"They understood my heart was in the right place and my head was in the right place and I could handle the media smoothly and not fall victim to their attempts to wheedle things out of me that could be construed in a negative way or in some sensational form," Talley says.

Inspired by the possibilities, Talley accepted the challenge to start a whole new genre of programming in the Portland area. In July of 1976 he started the show "Indian World." Little did he realize at the time his volunteer effort would last so long.

"People say, 'Well, why do you do that for no money?' And I say, 'Because people need the communications. They need the service.' And that's my gift to the community."

More than 1,200 shows later, Talley says it is remarkable how things have changed since he began "Indian World" Native American music has literally exploded. Instead of struggling to find something to play, now Talley struggles to sift through all the new music being produced - a problem in which he takes great joy.

Always on the lookout for new talent, he brings groups onto the show to play their music live. And he constantly scans newspapers and magazines, looking for interesting and out of the mainstream Native news.

"We're about our people today, not what happened 100 years ago," he says. "We, of course, have to reflect upon history. ... Part of the reason why I started this was I did hear a little bit about Indians on the radio. But what I heard about was long ago and far away. They never wanted to talk about the Indians next-door to them, right here, right now, living and breathing unless it was some kind of problem.

"But on the other hand, the positive achievements of Native people and positive efforts were usually ignored."

An insistence on positive programming has more than paid off. Talley says he loves hearing stories about how his show has affected people. One of his favorite stories is about a local Portland Native woman who called in, asking him to play a song for her Iroquois mother back in New York who was celebrating her 83rd birthday.

After thinking about it, Talley ended up dedicating the entire show to her. When he asked the woman later if she had told her mother about the dedication she said, "Why, I had the phone on long distance and played the whole program to her in western New York."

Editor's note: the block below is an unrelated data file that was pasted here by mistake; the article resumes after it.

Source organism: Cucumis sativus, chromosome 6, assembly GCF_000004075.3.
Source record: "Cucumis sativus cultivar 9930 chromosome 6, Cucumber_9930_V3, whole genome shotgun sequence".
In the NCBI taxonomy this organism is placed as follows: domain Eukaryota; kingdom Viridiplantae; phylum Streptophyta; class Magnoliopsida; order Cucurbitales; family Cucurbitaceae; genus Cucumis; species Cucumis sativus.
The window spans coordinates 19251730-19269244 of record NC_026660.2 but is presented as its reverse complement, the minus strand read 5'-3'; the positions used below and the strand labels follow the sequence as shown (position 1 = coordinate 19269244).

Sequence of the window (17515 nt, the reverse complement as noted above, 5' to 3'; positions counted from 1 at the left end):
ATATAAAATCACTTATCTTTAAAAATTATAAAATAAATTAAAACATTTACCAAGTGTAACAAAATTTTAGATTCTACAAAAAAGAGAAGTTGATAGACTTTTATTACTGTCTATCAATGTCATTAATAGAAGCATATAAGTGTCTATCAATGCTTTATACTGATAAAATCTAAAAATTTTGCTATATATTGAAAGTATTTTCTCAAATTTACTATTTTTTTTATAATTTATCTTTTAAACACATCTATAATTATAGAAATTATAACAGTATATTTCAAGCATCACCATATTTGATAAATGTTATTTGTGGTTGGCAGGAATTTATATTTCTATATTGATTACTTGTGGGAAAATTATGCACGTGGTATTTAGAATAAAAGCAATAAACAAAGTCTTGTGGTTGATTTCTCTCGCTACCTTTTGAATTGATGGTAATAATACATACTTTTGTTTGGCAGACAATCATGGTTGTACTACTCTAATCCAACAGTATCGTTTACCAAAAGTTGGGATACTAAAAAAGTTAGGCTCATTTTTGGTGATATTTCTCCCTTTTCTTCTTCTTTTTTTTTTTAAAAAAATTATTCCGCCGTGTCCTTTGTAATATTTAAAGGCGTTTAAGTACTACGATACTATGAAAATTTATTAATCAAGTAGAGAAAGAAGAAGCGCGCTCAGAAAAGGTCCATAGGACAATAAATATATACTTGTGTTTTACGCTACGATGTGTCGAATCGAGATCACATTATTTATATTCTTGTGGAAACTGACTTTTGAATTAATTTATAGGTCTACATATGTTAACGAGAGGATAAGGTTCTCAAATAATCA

"I thought that was fantastic," he says. " I'm sure that old lady's feet didn't touch the ground for a week. ... It's things like that that encourage me."

With his 25th anniversary show coming up this month, Talley says he has realized, looking back, how productive the show has been and what a difference it made in Indian country. Through a different kind of activism he helped contribute to Native people getting involved in political campaigns and issues from education to economics. He has helped Native artists sell their work, Native writers sell their books and Native musicians promote their music.

Now, he says, he wants to dedicate the show to people who follow the traditional ways and the youths who are his hope for the future.

"One of the things 'Indian World' has tried to do is to take the traditional Indian values and show how they are still valid in this year 2000,"

Talley says. "To respect the earth, don't litter, recycle, preserve things. Respect the elders and take care of the children. ... These things are very important ... and it's very valuable that we maintain perspective in these things and realize the positive things that our people have contributed."